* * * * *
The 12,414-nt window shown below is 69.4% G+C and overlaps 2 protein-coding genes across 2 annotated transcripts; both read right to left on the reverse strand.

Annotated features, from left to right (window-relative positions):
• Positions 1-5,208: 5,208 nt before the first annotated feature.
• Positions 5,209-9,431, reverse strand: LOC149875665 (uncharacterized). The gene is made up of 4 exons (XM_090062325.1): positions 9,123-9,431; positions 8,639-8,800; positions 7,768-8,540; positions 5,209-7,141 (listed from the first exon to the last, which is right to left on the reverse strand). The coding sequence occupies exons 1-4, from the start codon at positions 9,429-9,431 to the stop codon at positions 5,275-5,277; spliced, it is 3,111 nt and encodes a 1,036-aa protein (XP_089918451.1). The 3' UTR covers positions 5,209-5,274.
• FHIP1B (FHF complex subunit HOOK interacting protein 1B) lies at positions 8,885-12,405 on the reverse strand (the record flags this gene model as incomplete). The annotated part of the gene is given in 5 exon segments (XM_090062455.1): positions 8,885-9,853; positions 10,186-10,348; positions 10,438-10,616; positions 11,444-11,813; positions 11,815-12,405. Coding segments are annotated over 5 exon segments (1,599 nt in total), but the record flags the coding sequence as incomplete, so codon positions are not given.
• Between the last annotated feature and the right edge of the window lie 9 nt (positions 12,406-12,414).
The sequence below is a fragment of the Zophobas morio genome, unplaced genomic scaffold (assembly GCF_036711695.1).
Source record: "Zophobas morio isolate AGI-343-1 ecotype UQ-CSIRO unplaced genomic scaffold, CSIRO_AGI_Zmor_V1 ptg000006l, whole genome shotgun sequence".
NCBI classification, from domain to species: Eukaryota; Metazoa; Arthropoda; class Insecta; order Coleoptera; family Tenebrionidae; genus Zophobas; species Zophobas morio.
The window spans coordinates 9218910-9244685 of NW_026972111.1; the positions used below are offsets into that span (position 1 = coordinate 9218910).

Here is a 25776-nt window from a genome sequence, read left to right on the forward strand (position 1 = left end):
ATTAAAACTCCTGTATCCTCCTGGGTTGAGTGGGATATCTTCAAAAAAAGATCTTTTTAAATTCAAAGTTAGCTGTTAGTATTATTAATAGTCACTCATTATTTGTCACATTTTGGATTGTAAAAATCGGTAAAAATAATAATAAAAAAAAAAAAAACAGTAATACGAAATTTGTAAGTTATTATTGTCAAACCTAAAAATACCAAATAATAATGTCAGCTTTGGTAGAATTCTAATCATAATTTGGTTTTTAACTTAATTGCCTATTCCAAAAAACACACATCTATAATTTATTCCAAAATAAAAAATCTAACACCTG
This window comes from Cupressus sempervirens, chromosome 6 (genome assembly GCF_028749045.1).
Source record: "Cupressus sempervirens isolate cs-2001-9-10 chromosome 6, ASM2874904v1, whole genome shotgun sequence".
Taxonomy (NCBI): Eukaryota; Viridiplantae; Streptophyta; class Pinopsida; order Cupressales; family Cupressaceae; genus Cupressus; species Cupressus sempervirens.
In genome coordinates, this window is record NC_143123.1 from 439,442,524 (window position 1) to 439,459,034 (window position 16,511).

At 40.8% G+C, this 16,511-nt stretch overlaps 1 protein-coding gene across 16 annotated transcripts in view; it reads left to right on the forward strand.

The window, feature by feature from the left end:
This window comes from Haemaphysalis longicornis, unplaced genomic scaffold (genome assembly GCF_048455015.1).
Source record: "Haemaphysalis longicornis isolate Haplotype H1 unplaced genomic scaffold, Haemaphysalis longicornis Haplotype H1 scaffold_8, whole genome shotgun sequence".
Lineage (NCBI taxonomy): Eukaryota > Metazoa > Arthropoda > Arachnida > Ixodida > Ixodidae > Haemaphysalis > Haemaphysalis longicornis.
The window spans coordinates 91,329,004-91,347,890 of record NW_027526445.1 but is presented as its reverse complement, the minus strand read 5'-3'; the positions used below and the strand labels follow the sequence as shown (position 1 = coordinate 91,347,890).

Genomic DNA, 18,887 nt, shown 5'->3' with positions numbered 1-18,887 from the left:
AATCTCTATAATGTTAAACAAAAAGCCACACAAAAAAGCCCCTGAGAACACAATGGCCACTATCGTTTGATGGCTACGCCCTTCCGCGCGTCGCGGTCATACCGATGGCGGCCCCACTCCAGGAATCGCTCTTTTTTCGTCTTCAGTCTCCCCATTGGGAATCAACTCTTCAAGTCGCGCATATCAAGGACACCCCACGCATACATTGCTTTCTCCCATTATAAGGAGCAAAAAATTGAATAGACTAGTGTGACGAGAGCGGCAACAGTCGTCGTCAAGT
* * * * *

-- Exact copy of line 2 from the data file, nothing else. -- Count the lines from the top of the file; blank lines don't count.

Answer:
Annotated features, from left to right (window-relative positions):